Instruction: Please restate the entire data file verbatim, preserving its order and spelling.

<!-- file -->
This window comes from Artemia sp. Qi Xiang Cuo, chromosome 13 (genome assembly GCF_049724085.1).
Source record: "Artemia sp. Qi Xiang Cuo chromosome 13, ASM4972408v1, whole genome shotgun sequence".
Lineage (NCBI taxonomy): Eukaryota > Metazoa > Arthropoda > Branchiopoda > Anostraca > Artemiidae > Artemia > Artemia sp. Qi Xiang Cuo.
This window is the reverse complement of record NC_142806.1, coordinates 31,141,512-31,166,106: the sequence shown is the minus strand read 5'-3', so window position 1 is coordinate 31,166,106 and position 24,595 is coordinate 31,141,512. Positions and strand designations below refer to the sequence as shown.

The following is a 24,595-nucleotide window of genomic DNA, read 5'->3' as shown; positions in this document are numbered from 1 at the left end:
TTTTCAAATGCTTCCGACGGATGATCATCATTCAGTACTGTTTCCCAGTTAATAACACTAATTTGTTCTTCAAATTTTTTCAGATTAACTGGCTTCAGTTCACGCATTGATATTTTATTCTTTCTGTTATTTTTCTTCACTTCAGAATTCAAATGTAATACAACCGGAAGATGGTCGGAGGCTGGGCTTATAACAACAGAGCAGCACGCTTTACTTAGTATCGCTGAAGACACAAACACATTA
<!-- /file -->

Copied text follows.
This window comes from Artemia sp. Qi Xiang Cuo, chromosome 13 (genome assembly GCF_049724085.1).
Source record: "Artemia sp. Qi Xiang Cuo chromosome 13, ASM4972408v1, whole genome shotgun sequence".
Lineage (NCBI taxonomy): Eukaryota > Metazoa > Arthropoda > Branchiopoda > Anostraca > Artemiidae > Artemia > Artemia sp. Qi Xiang Cuo.
This window is the reverse complement of record NC_142806.1, coordinates 31,141,512-31,166,106: the sequence shown is the minus strand read 5'-3', so window position 1 is coordinate 31,166,106 and position 24,595 is coordinate 31,141,512. Positions and strand designations below refer to the sequence as shown.

The following is a 24,595-nucleotide window of genomic DNA, read 5'->3' as shown; positions in this document are numbered from 1 at the left end:
TTTTCAAATGCTTCCGACGGATGATCATCATTCAGTACTGTTTCCCAGTTAATAACACTAATTTGTTCTTCAAATTTTTTCAGATTAACTGGCTTCAGTTCACGCATTGATATTTTATTCTTTCTGTTATTTTTCTTCACTTCAGAATTCAAATGTAATACAACCGGAAGATGGTCGGAGGCTGGGCTTATAACAACAGAGCAGCACGCTTTACTTAGTATCGCTGAAGACACAAACACATTA